Jewish Journal


November 5, 2012

Russian lawmaker wants to strip Holocaust survivors of privileges


A Russian lawmaker from President Vladimir Putin's ruling United Russia party reportedly opposed making public transportation free for Holocaust survivors.  

Andrei Yershov of the Smolensk City Council in western Russia acknowledged making the comments during a free-ranging council debate Oct. 16, the French news agency AFP reported.

A recording of the meeting, which has gone viral in Russia, shows Yershov wanting to know "why is it that we owe anything" to the prisoners.

"Why? For the simple reason that they were not finished off?" he asked early in the rowdy session.  

Russian law stipulates that any Russian who was held in a concentration camp up to the age of 18 is entitled to a range of benefits, including free transport. Those affected are chiefly the victims of the Nazi persecution of Jews in World War II.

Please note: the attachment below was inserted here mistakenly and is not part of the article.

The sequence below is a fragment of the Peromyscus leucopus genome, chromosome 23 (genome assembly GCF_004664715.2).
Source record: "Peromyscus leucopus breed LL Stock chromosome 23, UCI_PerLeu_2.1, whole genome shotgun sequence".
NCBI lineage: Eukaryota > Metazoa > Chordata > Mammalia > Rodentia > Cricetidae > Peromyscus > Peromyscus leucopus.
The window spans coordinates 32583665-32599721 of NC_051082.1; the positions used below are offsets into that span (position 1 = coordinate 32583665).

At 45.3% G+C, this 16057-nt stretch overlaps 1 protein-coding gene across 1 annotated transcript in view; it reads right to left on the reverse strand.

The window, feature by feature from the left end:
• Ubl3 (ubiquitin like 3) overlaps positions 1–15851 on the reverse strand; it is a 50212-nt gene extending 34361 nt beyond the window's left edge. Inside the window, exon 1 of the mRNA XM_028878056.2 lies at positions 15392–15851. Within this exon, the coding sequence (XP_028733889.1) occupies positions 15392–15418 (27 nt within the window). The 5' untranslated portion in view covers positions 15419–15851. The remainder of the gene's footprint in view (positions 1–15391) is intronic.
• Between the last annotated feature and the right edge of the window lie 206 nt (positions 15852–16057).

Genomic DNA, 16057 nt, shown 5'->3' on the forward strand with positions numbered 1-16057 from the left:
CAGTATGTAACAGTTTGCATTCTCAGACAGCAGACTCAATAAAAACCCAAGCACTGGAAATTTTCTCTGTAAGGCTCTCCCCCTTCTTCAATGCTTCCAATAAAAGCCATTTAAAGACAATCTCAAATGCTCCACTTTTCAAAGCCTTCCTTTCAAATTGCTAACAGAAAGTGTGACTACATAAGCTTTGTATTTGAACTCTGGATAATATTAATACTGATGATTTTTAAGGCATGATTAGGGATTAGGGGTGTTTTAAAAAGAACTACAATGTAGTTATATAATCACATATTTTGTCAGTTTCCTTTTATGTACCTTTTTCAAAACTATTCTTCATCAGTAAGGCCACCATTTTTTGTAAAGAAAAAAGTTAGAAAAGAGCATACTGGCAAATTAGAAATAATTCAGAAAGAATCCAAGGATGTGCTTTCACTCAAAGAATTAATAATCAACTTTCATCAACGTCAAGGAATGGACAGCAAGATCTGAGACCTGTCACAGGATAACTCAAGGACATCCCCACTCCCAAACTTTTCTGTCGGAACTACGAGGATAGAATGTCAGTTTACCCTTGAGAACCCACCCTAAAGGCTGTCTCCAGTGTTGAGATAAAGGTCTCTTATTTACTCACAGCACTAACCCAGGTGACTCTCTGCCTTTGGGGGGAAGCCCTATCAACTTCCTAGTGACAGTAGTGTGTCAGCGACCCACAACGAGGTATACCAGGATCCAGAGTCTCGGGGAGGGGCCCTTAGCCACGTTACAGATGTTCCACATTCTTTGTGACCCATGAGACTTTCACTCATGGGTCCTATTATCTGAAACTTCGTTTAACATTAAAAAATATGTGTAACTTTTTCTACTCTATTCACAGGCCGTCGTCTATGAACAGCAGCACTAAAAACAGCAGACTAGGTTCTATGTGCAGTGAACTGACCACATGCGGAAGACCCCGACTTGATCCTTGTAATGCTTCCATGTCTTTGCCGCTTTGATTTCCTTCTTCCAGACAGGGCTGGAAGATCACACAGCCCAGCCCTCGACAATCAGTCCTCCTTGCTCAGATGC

The controversy spread when the tape was posted on the website of the country's Komsomolskaya Pravda daily.  

Alexei Ostrovsky, governor of the Smolensk region, said Friday that "the fact that Yershov should not remain a representative of the people was not even subject to debate," AFP reported. But Yershov said he would not resign until the local legislature offered free transport "to all the children of World War II," not just the concentration camp survivors.

United Russia party officials in Moscow condemned the lawmaker's comments.

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